Liverpool youngster Ben Woodburn had an international debut to remember after scoring within four minutes of coming on as a substitute for Wales last weekend.
The 17-year-old followed up that sensational goal against Austria with another assist, again as substitute, against Moldova on Tuesday night.
Woodburn’s record-breaking achievements have thrust him into the limelight but Under-23s boss Neil Critchley hopes the youngster will continue to be given the time and patience to be moulded into the player everybody hopes he will become.
Critchley was full of praise for Liverpool’s exciting starlet and he spoke of how seeing Woodburn score on his international debut made the hair on the back of his neck stand up.
“He’s had a great week, hasn’t he?” enthused Critchley.
“It was a fantastic moment the other night. All the staff were texting each other. It made the hair on the back of your neck stand up. It was like: ‘Wow.’
“He scores and you just think, that’s an unbelievable moment for him. Then he had another good cameo off the bench (against Moldova) and he did extremely well again.
“But, as you know I’m going to say, he’s only 17. He’s got so much to do. He’s potential, a prospect—an exciting prospect.
“He will know when he comes back to Melwood and will look around and think: ‘I’ve got some work to do here as well’.
“He’s like that. He comes from a good background, a good family. He’s a level-headed boy and he will keep his head down and keep working because that’s the way he is.”
Critchley has seen Woodburn progress through the age ranks of Liverpool’s academy and was responsible for handing the Welshman his under-18s debut as a 15-year-old.
Since then, Woodburn has become a regular feature for the academy sides and is now a key member of the under-23s squad, as well as an option for Klopp’s first team.
Critchley would be excused for feeling an elevated sense of pride given the fact it was he who handed Woodburn his competitive academy debut but he insists success is a result of a team effort from the coaching staff.
The manager has worked with him for almost 10 years but the pair could have been united even earlier had Woodburn not chosen to join Liverpool over Crewe as a child.
“Honestly, it doesn’t give me any more pride than others,” said Critchley.
“He came to the club when he was seven or eight. It was ironic because I knew Ben when he was seven and eight because I was at Crewe and he was coming to Crewe’s pre-academy.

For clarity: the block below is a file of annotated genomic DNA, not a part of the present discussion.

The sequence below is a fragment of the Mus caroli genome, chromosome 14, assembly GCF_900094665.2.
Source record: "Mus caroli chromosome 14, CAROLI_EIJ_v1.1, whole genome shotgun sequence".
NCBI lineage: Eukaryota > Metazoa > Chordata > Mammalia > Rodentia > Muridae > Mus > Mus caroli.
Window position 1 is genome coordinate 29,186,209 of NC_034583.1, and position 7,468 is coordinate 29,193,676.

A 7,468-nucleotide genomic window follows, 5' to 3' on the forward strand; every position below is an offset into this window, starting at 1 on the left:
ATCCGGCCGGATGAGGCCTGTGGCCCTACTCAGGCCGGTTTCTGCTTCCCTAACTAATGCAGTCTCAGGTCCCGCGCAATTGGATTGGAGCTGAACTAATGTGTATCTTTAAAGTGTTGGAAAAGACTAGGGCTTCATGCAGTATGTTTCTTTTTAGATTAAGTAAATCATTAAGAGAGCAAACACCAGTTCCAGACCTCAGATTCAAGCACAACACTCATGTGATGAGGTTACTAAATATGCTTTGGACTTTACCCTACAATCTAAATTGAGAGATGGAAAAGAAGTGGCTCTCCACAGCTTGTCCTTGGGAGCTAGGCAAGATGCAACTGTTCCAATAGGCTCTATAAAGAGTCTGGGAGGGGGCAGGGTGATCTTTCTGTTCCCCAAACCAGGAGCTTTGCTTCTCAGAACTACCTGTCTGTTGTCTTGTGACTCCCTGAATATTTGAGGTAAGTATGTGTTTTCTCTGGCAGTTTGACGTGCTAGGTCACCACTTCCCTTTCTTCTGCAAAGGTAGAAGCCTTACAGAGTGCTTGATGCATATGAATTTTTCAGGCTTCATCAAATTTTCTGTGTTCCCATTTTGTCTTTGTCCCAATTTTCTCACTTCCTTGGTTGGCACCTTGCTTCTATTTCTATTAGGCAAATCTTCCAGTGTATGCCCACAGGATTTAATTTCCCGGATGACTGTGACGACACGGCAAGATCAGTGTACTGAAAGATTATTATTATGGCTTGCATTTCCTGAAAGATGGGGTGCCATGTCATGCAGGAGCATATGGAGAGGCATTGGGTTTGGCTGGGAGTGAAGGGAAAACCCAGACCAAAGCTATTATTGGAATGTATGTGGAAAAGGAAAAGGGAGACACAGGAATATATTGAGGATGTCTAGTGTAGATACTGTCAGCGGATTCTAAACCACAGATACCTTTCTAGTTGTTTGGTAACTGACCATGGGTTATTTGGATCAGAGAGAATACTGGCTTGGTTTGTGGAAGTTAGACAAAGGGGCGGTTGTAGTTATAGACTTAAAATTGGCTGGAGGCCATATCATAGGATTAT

“We were trying to sign him and he chose to come to Liverpool. Obviously, when I joined the club and knew he was here, it was great to get that opportunity to work with him again.
“I take some pride but no more different than the U8 or U9 coach, I’m just part of the process. Giving him his debut at U18 wasn’t an ‘Einstein’ decision.
“We all make the decisions together and we’re part of it. He’s doing it himself. We just guide him and help him along the way. That’s what you tend to do with the best players.”
After impressing on the international stage and during brief first team appearances for the Reds’ first team, it seems it will only be a matter of time before the youngster is battling for a regular starting role at Anfield.
Critchley spoke of Woodburn’s intelligence with the ball and described him as someone who “plays like a 30-year-old” but with “youthful exuberance.”
“He shows great maturity for a 17-year-old, doesn’t he? I heard Dean Saunders talking about him, saying in some way he played like a 12-year-old (for Wales) and in some ways he played like a 30-year-old,” said Critchley.
“I knew exactly what he meant. He was exciting to watch and he had that youthful exuberance of ‘give me the ball, I’ll do something’.
“But he actually played like a 30-year-old – his decision-making, his intelligence and use of the ball in pressurised situations was brilliant.
“That shows the mark of the player he could become. Doing that for half an hour is just small stepping stones and it’s not a career. He’s got a long way to go.
“He’s only 17, he’s not a man yet. He’s got a few years of physical development and growth still to come. Obviously he’s been at Melwood for the whole of last season.
“When you get the odd chance to see him come down for some of the training sessions like before we played Sunderland, it’s like seeing your own son or grandson after you’ve not seen them for a few months.
“You think: ‘Wow, he’s grown’. You see Ben and you go: ‘Look at him. He’s filled out, looks bigger’. Ben looked like that when I saw him recently.
“Added to that, he’s got game intelligence. Yes, he might not have the lightning pace of [Sadio] Mane—not many people have—but he has different attributes.
“Because of his intelligence, he’ll find a way to always have an impact on the game.”
Woodburn could be back in action this weekend either as part of Jurgen Klopp‘s first-team squad as they travel to the Etihad to take on Manchester City, or with the under-23s, who also City on Sunday at 1pm at Prenton Park.